At this point, a rugged Apple Watch “Pro” has been all but officially confirmed. Not only did we start hearing whispers of this device over a year ago but also the rumor mill has been amping up as of late with new details about potential specs and features. The latest is that the Pro could offer multiday battery life on a single charge as well as feature the Apple Watch’s first serious redesign... ever. And, if Apple truly wants to compete with the likes of Garmin and Polar, it will need both.
The latest news comes courtesy of Bloomberg’s Mark Gurman in his most recent Power On newsletter. In it, Gurman contends the Pro model will be a “good bit bigger than the standard Apple Watch” — to the point where it might only appeal to a “subset of customers.” On top of that, he notes that the device’s fresh look will be an “evolution of the current rectangular shape.” (Though without the flat edges that were once heavily rumored for the Series 7.) Lastly, the Pro model may be able to last multiple days thanks to a bigger battery and low-power mode as well as feature a more durable type of titanium to make it “extra rugged.”
Apple hasn’t significantly tweaked the Apple Watch’s design since 2018 with the Series 4 — and even then, the changes weren’t a major departure from the Series 3. At the time, Apple bumped up the size of the Series 4’s display from 38mm and 42mm to 40mm and 44mm. It also changed the red dot on the digital crown of cellular models to a more subtle red ring. Subsequent models have also introduced flatter side buttons. So, considering that’s what’s constituted a “redesign” in the past, the changes Gurman described suggest a more distinct visual change is on the horizon.
A distinct visual break from the past is necessary if Apple wants a successful multisport smartwatch. From a product standpoint, a rugged Apple Watch that looks and functions too similar to the standard Series 8 would muddy the waters. Plus, it doesn’t exactly encourage folks to spend more when you can already upgrade to more premium materials on the standard models. On the flip side, folks who gravitate toward multisport watches like a more outdoorsy vibe. Button guards, large 47–50mm displays, and durable yet lightweight case materials are hallmarks of this category. Adding at least some of those elements would help the Pro model feel like an Apple Watch that could take a beating. Apple should also consider opting for multiple buttons, as relying solely on the touchscreen and digital crown isn’t smart for an outdoorsy watch. Otherwise, there isn’t a clear reason to opt for the Pro over a Garmin or a regular Series 8.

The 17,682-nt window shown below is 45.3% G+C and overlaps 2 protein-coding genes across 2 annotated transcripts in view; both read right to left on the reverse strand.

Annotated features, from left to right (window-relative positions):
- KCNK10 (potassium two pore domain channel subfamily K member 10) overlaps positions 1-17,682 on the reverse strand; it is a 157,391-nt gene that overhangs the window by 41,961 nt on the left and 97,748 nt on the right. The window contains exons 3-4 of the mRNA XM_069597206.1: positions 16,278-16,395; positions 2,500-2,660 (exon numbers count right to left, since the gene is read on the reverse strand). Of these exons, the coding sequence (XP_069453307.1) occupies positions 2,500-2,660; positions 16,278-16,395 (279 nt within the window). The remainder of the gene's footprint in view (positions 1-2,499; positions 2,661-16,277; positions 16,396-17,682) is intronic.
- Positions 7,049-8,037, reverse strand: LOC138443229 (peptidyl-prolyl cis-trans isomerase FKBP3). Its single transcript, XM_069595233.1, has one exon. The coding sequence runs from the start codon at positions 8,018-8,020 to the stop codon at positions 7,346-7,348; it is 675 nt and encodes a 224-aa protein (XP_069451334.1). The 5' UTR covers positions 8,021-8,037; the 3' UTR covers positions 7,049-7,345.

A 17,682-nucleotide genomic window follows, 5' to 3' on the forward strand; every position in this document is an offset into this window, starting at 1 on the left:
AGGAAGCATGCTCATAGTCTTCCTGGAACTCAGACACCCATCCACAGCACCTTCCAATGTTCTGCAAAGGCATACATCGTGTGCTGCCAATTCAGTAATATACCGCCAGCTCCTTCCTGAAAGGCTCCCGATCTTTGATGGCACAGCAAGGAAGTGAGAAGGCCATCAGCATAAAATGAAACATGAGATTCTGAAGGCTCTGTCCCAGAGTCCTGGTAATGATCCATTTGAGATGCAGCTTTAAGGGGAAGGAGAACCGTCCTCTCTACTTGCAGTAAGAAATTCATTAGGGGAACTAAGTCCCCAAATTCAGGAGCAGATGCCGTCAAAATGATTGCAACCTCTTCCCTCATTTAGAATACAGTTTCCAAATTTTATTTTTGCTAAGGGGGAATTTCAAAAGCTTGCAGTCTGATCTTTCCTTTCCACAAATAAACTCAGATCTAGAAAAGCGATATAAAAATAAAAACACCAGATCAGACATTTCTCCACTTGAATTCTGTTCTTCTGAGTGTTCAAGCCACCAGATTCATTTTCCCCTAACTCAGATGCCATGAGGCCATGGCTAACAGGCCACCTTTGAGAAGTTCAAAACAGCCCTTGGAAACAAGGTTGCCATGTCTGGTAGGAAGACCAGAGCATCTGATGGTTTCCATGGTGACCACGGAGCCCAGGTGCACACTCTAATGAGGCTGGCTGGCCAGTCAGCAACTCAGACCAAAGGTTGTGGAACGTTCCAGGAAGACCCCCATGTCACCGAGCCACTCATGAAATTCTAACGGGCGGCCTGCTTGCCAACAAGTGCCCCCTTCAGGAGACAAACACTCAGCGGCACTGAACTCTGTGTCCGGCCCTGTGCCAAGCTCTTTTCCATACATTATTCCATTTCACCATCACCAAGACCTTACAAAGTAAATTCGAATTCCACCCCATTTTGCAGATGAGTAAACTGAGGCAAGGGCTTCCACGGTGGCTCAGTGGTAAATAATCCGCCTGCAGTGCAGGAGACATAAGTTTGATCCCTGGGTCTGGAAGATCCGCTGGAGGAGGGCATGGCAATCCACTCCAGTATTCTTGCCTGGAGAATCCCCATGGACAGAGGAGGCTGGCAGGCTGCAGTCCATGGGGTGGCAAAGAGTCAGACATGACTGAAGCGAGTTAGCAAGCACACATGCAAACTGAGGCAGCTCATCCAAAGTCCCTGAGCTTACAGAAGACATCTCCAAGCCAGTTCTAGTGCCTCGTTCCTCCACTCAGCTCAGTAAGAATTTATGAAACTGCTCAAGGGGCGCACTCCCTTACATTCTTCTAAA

Gurman’s comment that the Pro model’s size may only appeal to a subset of folks means we’re likely to see the largest ever Apple Watch — 47mm at the minimum. That’s what “standard” Garmin and Polar watches tend to measure and would enable the Pro to house a much larger battery. And design aesthetics aside, multiday battery life could be the deciding factor as to whether a Pro model will actually compete in the multisport watch space.
Multiday battery life could be the deciding factor as to whether a Pro model will actually compete
Warranted or not, people have been griping about the Apple Watch’s battery since 2015. And nobody cares more about multiday battery than outdoor athletes. watchOS 9 can add all the running metrics and triathlete support it likes, but it’s pointless if an athlete has to even think about pausing to charge in hour five or six of an activity. Even the threat of your watch dying and not fully counting your activity is enough reason to eschew Apple in favor of Garmin, Polar, or Coros. For multiday activities or camping, carrying a charger for another device is even less appealing. It’s hard to believe that the Pro will get beyond 48 hours, but getting at least 24 hours would go a long way in terms of credibility.
So far, the Pro model is shaping up to be the most intriguing update to the Apple Watch in a while. But if Apple doesn’t nail a rugged design and true multiday battery life, all the advanced metrics and features in the world wouldn’t make it a compelling product. Without these two aspects, Apple would more likely end up repeating the mistake of the Apple Watch Edition — an expensive high-end watch that nobody asked for.
Photography by Victoria Song / The Verge